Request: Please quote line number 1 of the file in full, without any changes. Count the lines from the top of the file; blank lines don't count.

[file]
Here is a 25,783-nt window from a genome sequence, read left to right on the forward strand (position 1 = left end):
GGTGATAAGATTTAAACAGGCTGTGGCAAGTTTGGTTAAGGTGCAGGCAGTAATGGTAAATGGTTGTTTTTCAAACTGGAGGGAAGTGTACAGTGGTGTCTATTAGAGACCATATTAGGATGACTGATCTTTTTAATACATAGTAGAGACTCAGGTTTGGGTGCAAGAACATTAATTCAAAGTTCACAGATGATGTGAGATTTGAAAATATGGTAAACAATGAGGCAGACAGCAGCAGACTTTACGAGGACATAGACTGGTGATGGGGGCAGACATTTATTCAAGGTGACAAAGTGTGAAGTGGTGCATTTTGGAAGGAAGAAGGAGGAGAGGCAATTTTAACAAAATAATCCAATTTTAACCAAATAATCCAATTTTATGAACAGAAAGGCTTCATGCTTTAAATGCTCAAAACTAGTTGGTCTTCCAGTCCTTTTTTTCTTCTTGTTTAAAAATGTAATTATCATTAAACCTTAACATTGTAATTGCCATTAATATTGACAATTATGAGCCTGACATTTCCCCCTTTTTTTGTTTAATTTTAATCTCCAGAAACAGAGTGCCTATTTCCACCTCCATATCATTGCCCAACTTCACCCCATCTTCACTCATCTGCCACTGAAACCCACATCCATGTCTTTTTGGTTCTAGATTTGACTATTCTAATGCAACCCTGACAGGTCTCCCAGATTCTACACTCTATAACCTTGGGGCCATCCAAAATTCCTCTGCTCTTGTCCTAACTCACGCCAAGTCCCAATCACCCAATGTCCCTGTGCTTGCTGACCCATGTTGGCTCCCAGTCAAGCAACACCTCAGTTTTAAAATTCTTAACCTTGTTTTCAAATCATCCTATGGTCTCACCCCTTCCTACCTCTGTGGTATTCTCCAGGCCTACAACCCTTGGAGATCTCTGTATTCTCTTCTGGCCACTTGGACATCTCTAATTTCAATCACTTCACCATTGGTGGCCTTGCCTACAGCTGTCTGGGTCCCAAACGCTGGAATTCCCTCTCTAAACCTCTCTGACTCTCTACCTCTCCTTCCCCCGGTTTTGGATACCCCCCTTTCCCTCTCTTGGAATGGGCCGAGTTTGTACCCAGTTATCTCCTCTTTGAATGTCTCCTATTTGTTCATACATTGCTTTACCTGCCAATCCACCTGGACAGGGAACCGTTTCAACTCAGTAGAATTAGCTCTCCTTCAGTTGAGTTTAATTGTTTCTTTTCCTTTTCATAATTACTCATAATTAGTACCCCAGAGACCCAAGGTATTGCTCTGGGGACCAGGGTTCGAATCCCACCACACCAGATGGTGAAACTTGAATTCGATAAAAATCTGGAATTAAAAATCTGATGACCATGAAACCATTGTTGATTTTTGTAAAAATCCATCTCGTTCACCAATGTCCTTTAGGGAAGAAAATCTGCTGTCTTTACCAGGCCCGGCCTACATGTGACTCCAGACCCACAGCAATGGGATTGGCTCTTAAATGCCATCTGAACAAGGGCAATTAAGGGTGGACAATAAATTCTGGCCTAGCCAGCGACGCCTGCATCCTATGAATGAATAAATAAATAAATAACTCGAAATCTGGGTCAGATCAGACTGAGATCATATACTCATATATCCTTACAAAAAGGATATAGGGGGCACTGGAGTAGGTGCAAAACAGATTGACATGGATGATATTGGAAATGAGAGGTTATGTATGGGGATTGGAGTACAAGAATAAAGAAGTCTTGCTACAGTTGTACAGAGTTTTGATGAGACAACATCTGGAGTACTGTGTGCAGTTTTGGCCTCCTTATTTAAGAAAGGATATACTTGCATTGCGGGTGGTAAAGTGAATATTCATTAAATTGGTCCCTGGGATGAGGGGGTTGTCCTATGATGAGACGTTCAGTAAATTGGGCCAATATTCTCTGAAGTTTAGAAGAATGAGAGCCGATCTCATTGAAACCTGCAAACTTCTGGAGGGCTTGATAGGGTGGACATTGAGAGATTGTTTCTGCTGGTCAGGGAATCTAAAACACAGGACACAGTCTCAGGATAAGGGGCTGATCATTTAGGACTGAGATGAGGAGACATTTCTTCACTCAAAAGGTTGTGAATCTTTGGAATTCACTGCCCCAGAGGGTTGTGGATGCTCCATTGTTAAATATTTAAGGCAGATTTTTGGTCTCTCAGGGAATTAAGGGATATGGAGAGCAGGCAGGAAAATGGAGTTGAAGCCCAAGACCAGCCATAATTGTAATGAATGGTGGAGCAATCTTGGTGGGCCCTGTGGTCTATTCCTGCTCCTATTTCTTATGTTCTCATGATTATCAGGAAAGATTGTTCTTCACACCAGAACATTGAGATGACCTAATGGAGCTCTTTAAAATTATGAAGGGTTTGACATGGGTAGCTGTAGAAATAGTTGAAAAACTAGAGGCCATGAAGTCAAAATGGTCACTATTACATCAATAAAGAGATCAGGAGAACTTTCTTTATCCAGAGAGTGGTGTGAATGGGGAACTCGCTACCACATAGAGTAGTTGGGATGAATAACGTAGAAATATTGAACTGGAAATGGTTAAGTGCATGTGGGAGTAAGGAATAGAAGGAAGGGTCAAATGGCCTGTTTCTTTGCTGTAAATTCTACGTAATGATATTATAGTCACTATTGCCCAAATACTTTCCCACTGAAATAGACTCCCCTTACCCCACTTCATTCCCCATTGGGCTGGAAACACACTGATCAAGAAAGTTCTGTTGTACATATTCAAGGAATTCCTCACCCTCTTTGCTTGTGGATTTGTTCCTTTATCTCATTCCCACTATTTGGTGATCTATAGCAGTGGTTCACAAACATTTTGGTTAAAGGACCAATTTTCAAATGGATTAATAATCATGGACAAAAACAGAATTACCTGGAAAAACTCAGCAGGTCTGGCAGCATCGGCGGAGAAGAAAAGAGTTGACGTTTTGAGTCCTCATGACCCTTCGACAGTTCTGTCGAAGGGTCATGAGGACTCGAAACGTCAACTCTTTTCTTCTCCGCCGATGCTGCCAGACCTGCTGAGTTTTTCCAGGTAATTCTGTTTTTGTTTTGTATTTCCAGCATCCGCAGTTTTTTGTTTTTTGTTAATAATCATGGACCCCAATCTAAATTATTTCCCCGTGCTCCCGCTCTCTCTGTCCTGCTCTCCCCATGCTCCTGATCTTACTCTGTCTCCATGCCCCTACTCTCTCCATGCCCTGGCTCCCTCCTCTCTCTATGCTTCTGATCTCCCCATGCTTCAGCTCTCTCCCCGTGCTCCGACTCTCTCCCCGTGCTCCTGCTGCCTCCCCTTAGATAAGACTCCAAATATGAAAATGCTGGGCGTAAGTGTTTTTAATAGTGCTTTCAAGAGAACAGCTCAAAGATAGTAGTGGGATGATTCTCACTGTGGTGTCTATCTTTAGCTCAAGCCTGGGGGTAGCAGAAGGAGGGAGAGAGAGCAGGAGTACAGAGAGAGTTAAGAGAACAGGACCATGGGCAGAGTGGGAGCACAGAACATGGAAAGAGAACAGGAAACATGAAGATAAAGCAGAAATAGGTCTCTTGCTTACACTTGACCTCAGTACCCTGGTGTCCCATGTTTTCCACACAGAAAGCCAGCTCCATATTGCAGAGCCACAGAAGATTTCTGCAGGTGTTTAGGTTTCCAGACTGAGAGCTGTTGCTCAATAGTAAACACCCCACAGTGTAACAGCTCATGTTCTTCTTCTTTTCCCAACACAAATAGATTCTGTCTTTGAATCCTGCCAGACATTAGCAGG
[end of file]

Here is a 25,783-nt window from a genome sequence, read left to right on the forward strand (position 1 = left end):